Letter: The power of denial

President Trump is a believer in the power of denial. Whenever it serves his purpose, he is willing to put aside doubt and accept the denials of those who have been accused of wrong doing. He, himself, of course, has denied numerous accusations concerning his own personal conduct.

He has steadfastly accepted the denials of Vladimir Putin, accused of meddling in the 2016 election, despite overwhelming evidence provided by our own intelligence agencies. He has willingly accepted denials from Judge Roy Moore, and more recently, Brett Kavanaugh, both of whom were accused of sexual impropriety. He also was willing to accept the denial of White House staff secretary Rob Porter, accused by two ex-wives of domestic abuse. Now he is accepting the denials of Saudi Arabia’s King Salman, who is claiming that neither he, or his surrogates, have anything to do with the disappearance of Washington Post journalist, Jamal Khashoggi.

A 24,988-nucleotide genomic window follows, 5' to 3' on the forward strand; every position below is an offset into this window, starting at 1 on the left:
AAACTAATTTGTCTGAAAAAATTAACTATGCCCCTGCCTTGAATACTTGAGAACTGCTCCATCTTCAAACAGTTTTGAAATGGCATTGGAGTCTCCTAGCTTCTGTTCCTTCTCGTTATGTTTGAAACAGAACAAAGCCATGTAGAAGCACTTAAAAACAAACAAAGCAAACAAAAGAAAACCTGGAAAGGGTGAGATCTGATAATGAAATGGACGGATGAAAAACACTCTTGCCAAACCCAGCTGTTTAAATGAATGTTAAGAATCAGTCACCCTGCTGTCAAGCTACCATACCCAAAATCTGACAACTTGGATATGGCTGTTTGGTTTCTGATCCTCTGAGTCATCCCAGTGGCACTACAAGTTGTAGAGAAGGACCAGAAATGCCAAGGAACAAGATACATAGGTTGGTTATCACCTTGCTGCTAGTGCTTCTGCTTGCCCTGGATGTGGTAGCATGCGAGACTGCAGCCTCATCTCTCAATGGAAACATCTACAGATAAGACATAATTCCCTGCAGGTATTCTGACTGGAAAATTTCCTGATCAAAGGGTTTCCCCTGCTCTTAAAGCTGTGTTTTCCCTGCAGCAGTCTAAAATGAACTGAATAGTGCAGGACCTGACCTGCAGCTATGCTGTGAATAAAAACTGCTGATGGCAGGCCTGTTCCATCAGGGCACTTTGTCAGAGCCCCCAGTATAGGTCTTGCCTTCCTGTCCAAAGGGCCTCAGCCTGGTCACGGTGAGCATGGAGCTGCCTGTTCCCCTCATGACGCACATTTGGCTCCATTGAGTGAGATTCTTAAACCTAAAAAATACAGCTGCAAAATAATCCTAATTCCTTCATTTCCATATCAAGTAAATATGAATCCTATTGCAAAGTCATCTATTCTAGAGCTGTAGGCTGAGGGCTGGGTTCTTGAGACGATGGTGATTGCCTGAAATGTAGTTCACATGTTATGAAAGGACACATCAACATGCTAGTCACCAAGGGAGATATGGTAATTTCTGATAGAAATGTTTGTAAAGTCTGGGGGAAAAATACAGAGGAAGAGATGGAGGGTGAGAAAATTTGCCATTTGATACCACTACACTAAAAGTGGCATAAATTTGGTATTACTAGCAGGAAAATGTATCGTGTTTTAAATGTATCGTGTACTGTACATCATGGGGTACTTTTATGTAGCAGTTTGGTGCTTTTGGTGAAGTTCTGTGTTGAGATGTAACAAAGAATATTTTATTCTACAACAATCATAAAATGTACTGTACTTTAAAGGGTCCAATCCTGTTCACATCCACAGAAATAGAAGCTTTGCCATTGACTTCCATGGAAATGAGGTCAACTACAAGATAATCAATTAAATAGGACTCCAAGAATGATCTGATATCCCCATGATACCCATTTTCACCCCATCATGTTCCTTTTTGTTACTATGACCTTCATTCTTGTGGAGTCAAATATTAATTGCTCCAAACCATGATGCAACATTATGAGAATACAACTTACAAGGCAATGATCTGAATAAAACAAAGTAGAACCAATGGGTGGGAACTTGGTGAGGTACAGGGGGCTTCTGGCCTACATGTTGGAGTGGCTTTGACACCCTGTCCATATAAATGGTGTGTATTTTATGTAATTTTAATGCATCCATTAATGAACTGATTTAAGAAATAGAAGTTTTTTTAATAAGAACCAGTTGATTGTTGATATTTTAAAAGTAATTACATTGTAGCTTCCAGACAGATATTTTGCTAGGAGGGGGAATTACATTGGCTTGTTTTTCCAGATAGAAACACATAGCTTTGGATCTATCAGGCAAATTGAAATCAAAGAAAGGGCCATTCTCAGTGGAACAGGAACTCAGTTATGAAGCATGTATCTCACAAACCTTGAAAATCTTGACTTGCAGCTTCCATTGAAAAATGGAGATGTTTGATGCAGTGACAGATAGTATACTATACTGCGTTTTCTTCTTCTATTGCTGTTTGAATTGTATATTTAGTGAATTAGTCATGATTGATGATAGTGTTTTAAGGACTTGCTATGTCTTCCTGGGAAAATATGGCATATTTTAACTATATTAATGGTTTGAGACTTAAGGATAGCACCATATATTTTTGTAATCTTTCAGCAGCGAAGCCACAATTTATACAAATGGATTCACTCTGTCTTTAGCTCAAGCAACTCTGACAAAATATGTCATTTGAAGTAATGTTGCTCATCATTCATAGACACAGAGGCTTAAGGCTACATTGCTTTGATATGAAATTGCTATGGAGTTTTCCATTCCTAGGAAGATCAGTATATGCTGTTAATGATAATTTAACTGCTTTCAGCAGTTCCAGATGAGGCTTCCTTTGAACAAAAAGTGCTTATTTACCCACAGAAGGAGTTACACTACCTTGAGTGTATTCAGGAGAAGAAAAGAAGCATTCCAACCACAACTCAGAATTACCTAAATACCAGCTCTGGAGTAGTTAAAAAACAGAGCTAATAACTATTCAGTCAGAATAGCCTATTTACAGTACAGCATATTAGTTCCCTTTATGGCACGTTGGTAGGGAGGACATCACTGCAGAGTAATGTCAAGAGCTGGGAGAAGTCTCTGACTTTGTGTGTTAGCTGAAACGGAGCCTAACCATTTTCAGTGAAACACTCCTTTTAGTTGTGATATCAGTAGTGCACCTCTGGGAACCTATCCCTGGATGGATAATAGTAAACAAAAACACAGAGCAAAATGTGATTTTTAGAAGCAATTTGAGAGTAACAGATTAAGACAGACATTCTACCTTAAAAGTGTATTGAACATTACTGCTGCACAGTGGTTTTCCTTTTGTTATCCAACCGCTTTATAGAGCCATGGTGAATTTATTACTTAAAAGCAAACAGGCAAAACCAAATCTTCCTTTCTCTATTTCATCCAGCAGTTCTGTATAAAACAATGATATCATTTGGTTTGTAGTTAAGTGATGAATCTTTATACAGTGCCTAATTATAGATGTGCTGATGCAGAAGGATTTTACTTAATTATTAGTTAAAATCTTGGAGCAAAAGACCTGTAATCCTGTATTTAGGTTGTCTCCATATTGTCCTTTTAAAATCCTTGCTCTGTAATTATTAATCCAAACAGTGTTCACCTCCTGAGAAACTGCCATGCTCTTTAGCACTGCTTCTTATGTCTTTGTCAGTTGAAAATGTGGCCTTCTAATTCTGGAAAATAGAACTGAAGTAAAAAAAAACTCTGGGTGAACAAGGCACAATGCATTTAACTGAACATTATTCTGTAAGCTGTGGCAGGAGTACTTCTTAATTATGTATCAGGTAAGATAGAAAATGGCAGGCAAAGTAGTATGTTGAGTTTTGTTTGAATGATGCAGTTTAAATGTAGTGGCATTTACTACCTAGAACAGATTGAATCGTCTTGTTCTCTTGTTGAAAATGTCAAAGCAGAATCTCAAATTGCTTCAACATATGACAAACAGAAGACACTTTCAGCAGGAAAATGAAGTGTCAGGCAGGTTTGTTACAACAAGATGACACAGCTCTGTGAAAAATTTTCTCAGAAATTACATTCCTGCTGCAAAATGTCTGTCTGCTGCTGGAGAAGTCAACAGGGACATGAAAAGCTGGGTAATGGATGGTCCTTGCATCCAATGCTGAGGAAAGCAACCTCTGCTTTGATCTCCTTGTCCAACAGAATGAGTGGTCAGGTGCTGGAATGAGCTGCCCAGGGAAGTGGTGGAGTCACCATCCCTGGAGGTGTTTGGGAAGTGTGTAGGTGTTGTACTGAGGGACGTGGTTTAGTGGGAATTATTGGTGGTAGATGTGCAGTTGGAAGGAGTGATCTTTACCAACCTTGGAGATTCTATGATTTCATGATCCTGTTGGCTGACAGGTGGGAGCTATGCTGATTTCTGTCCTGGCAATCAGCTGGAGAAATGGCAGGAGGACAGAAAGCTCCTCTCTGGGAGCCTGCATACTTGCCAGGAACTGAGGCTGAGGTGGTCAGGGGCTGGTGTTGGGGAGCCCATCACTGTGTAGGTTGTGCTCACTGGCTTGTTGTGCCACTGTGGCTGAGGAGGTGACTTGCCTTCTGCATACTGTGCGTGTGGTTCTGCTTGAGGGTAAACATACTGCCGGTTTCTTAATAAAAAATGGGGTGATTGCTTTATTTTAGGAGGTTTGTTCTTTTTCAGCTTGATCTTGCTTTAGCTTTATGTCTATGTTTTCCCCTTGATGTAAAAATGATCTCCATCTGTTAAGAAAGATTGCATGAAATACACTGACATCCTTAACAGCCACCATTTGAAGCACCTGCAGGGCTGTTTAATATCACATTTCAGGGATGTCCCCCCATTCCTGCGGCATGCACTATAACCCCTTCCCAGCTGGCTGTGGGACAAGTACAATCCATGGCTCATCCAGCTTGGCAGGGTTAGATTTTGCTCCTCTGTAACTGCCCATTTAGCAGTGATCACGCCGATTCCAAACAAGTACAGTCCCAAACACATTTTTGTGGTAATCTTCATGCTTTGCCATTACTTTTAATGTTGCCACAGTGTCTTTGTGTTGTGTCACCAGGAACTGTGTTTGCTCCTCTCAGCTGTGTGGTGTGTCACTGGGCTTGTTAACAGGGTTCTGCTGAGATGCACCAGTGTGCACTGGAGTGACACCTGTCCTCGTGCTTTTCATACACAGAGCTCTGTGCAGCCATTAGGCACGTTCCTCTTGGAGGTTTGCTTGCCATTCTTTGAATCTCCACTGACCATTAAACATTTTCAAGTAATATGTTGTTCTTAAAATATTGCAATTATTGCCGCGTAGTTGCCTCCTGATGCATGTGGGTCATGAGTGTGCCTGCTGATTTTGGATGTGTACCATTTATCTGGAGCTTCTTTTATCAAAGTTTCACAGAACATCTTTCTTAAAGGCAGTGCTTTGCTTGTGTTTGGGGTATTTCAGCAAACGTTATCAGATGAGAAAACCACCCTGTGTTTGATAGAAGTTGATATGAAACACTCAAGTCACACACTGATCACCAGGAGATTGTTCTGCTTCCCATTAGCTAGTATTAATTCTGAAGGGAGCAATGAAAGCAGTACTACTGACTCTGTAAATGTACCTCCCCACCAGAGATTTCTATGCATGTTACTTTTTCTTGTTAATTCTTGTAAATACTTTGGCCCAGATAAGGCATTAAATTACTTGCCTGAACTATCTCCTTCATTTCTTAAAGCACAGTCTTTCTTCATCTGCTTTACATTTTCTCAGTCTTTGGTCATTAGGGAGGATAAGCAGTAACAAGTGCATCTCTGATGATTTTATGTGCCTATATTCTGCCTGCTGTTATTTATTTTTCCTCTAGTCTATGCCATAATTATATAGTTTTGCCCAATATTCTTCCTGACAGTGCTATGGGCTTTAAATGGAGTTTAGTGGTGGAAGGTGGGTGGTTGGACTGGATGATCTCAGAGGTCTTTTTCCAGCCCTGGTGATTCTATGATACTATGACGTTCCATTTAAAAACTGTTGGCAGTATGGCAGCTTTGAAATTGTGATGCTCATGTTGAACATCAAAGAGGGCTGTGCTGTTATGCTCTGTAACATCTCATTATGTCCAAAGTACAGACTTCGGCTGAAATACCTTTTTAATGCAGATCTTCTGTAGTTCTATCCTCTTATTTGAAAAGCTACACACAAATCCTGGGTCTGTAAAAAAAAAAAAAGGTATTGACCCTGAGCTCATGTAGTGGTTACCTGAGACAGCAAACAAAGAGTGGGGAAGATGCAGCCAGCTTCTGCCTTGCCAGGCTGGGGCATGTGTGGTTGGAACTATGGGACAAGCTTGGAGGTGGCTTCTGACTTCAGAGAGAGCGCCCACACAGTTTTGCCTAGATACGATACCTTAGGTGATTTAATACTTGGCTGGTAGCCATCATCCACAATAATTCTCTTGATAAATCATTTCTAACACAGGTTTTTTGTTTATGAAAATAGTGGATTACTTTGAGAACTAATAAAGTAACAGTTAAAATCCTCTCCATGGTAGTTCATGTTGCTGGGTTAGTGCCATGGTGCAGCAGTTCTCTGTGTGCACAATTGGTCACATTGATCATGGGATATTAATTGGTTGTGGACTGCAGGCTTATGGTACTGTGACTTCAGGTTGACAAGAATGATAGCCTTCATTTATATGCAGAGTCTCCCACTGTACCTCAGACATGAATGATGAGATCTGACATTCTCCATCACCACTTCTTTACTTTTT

In Bob Woodward’s book, “Fear: Trump in the White House,” Trump gives the following advice to a friend who had admitted inappropriate sexual behavior: “You’ve got to deny, deny, deny and push back on these women. If you admit anything and any culpability, then you’re dead. That was a big mistake you made.”

James Carr, Celina

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